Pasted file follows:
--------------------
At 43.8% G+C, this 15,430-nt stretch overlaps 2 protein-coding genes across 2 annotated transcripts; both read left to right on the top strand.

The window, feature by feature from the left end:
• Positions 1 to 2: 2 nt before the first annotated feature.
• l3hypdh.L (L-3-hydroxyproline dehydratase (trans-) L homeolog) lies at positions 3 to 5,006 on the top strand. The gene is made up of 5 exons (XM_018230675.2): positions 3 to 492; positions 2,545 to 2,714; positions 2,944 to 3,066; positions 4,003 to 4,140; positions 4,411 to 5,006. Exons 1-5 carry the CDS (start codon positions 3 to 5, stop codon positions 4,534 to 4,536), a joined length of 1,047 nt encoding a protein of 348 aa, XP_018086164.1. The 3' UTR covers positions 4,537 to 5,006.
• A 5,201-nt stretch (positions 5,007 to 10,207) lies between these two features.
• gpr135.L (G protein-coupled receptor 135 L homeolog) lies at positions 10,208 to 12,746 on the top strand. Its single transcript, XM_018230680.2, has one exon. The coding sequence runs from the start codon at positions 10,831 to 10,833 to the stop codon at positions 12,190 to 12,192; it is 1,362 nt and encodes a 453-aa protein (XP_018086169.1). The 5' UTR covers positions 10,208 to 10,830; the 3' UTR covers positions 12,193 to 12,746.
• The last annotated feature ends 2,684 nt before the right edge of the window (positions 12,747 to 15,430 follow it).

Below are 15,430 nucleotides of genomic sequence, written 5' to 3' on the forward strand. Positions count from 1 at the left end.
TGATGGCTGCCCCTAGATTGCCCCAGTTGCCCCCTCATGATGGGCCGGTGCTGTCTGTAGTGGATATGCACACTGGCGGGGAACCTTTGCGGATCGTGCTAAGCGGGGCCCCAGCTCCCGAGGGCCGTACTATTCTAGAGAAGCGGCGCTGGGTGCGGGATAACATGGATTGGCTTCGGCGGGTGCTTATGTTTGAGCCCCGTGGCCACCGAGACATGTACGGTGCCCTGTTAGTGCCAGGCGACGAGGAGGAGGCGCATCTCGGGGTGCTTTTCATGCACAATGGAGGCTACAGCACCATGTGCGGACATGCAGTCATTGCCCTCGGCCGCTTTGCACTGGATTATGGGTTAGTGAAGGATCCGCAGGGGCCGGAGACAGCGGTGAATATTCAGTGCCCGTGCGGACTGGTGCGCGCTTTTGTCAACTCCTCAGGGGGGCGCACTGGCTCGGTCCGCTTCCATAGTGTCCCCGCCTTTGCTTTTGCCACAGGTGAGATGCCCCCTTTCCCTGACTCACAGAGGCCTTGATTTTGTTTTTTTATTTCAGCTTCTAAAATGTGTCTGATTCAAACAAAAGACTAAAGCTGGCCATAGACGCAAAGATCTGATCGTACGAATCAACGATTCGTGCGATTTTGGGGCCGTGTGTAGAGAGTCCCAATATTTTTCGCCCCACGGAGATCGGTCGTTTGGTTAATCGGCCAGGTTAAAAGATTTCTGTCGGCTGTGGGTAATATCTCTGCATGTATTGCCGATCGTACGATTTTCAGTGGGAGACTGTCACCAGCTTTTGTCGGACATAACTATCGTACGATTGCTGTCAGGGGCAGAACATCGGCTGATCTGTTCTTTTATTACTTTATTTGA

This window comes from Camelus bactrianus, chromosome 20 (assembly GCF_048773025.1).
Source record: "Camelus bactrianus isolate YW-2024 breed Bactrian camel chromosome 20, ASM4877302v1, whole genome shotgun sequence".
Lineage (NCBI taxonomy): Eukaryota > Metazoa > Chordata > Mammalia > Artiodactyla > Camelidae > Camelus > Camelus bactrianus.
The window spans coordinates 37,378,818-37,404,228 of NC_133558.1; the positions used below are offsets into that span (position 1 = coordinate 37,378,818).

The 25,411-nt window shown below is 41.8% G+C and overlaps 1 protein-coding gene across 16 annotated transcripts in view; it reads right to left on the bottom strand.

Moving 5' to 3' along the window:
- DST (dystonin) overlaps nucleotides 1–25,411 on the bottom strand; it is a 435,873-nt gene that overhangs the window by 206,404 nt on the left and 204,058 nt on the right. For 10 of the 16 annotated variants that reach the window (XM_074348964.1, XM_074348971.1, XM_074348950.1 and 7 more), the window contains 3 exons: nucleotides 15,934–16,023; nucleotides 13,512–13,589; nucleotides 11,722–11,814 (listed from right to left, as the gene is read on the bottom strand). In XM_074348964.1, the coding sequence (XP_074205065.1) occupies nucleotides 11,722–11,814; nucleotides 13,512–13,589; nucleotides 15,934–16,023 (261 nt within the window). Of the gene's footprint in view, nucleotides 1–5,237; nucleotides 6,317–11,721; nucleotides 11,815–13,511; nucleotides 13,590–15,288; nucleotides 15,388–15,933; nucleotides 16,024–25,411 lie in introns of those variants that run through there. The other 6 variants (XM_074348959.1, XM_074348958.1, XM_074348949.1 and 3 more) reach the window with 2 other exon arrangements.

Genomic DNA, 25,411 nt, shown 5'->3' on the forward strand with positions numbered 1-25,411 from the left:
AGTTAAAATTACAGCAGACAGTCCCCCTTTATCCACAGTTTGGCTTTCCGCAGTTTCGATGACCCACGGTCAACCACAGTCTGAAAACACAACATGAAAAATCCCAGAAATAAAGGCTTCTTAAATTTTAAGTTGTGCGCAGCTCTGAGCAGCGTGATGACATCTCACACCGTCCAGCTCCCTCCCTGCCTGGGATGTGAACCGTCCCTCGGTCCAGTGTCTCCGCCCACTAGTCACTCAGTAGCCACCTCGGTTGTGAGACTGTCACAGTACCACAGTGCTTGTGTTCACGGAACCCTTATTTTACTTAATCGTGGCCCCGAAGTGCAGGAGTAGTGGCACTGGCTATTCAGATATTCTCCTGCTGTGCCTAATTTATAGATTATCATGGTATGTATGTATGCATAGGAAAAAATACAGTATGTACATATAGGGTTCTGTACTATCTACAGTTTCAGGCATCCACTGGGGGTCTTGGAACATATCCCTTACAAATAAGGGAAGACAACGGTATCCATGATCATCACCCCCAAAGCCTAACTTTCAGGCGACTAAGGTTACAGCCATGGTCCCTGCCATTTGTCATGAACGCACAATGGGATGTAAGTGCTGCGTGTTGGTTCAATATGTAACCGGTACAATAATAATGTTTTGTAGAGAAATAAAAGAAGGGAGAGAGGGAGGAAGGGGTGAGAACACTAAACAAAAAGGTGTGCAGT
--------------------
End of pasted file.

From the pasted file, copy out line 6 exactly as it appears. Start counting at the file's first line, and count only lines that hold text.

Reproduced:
• gpr135.L (G protein-coupled receptor 135 L homeolog) lies at positions 10,208 to 12,746 on the top strand. Its single transcript, XM_018230680.2, has one exon. The coding sequence runs from the start codon at positions 10,831 to 10,833 to the stop codon at positions 12,190 to 12,192; it is 1,362 nt and encodes a 453-aa protein (XP_018086169.1). The 5' UTR covers positions 10,208 to 10,830; the 3' UTR covers positions 12,193 to 12,746.